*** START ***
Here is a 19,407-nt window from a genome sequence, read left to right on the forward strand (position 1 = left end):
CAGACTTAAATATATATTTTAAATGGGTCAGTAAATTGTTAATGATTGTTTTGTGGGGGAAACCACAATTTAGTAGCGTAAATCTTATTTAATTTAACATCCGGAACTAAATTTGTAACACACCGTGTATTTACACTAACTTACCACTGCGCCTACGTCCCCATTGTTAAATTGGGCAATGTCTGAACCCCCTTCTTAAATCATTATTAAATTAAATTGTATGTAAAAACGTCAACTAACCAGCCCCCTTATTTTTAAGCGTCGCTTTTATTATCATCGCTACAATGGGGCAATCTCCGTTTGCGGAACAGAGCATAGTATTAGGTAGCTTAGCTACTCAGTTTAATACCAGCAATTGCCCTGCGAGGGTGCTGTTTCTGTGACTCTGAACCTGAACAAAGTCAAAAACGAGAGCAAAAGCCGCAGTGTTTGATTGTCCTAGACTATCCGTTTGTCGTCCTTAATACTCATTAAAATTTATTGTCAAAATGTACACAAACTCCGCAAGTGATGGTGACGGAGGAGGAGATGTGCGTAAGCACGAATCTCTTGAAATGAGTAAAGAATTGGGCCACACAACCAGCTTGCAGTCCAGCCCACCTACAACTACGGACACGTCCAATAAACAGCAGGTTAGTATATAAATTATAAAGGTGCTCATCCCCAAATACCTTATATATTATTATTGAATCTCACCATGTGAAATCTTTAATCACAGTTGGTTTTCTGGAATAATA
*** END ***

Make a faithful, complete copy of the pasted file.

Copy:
Here is a 19,407-nt window from a genome sequence, read left to right on the forward strand (position 1 = left end):
CAGACTTAAATATATATTTTAAATGGGTCAGTAAATTGTTAATGATTGTTTTGTGGGGGAAACCACAATTTAGTAGCGTAAATCTTATTTAATTTAACATCCGGAACTAAATTTGTAACACACCGTGTATTTACACTAACTTACCACTGCGCCTACGTCCCCATTGTTAAATTGGGCAATGTCTGAACCCCCTTCTTAAATCATTATTAAATTAAATTGTATGTAAAAACGTCAACTAACCAGCCCCCTTATTTTTAAGCGTCGCTTTTATTATCATCGCTACAATGGGGCAATCTCCGTTTGCGGAACAGAGCATAGTATTAGGTAGCTTAGCTACTCAGTTTAATACCAGCAATTGCCCTGCGAGGGTGCTGTTTCTGTGACTCTGAACCTGAACAAAGTCAAAAACGAGAGCAAAAGCCGCAGTGTTTGATTGTCCTAGACTATCCGTTTGTCGTCCTTAATACTCATTAAAATTTATTGTCAAAATGTACACAAACTCCGCAAGTGATGGTGACGGAGGAGGAGATGTGCGTAAGCACGAATCTCTTGAAATGAGTAAAGAATTGGGCCACACAACCAGCTTGCAGTCCAGCCCACCTACAACTACGGACACGTCCAATAAACAGCAGGTTAGTATATAAATTATAAAGGTGCTCATCCCCAAATACCTTATATATTATTATTGAATCTCACCATGTGAAATCTTTAATCACAGTTGGTTTTCTGGAATAATA